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McGraw-Hill/Irwin © 2008 The McGraw-Hill Companies, Inc. All rights reserved.

7
Work-Related Stress
and Stress Management
McShane/Von Glinow OB4e © 2008 The McGraw-Hill Companies, Inc. All rights reserved. Slide 7-2
High Stress in Electronic Games
Josh Holmes has fond memories of
working at electronic games giant
Electronic Arts, but admits that the
long hours were stressful. “From the
minute I joined the company (EA), I
put every waking hour of my day
into my work…It definitely took its
toll,” says Holmes, who now runs an
electronic games company that
emphasizes work-life balance.
McShane/Von Glinow OB4e © 2008 The McGraw-Hill Companies, Inc. All rights reserved. Slide 7-3
What is Stress?
An adaptive response to a
situation that is perceived as
challenging or threatening to
the person’s well-being
McShane/Von Glinow OB4e © 2008 The McGraw-Hill Companies, Inc. All rights reserved. Slide 7-4
Stage 1
Alarm Reaction
Stage 2
Resistance
Stage 3
Exhaustion
Normal
Level of
Resistance
General Adaptation Syndrome
McShane/Von Glinow OB4e © 2008 The McGraw-Hill Companies, Inc. All rights reserved. Slide 7-5
Stress

Work
Stressors

Interpersonal

Role-related

Task control

Organizational/
Physical
Environment

Stressors and Stress Outcomes
Nonwork
Stressors
Individual
Differences
Consequences
of Stress


Physiological

Behavioral

Psychological


McShane/Von Glinow OB4e © 2008 The McGraw-Hill Companies, Inc. All rights reserved. Slide 7-6
What are Stressors?
Stressors are the causes of stress --
any environmental condition that
places a physical or emotional
demand on the person.
McShane/Von Glinow OB4e © 2008 The McGraw-Hill Companies, Inc. All rights reserved. Slide 7-7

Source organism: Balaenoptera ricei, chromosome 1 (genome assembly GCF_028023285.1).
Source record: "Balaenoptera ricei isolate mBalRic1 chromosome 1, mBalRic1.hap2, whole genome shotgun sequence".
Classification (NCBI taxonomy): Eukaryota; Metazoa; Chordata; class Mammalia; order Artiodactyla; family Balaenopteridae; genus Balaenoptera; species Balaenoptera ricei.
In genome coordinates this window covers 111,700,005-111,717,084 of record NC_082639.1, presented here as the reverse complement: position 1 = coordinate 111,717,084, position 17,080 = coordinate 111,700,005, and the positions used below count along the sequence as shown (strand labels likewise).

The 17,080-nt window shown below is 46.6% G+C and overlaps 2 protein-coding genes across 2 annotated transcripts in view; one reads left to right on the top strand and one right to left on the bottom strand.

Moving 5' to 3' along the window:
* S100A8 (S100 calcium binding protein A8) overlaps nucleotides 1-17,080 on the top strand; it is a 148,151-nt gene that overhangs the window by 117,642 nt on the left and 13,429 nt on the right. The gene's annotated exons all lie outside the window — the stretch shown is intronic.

Interpersonal Stressors
• Considered the most common group of
workplace stressors
• Include:
– Team dynamics
– Organizational politics
– Bad bosses
– Workplace violence
– Psychological and sexual harassment
McShane/Von Glinow OB4e © 2008 The McGraw-Hill Companies, Inc. All rights reserved. Slide 7-8
Psychological Harassment
Repeated and hostile or
unwanted conduct, verbal
comments, actions or
gestures, that affect an
employee's dignity or
psychological or physical
integrity and that result in a
harmful work environment for
the employee
McShane/Von Glinow OB4e © 2008 The McGraw-Hill Companies, Inc. All rights reserved. Slide 7-9
Sexual Harassment
• Unwelcome conduct -- detrimental effect on
work environment or job performance
• Quid pro quo
– employment or job performance is conditional on
unwanted sexual relations
• Hostile work environment
– an intimidating, hostile, or offensive working
environment
McShane/Von Glinow OB4e © 2008 The McGraw-Hill Companies, Inc. All rights reserved. Slide 7-10
Minimizing Harassment
1. Develop policies and culture of a more
respectful workplace
2. Screen job applicants for past
incidents where they have harassed
others
3. Use multi-source (360-degree)
feedback to identify harassing
behavior
4. Develop a trustworthy conflict
resolution process
McShane/Von Glinow OB4e © 2008 The McGraw-Hill Companies, Inc. All rights reserved. Slide 7-11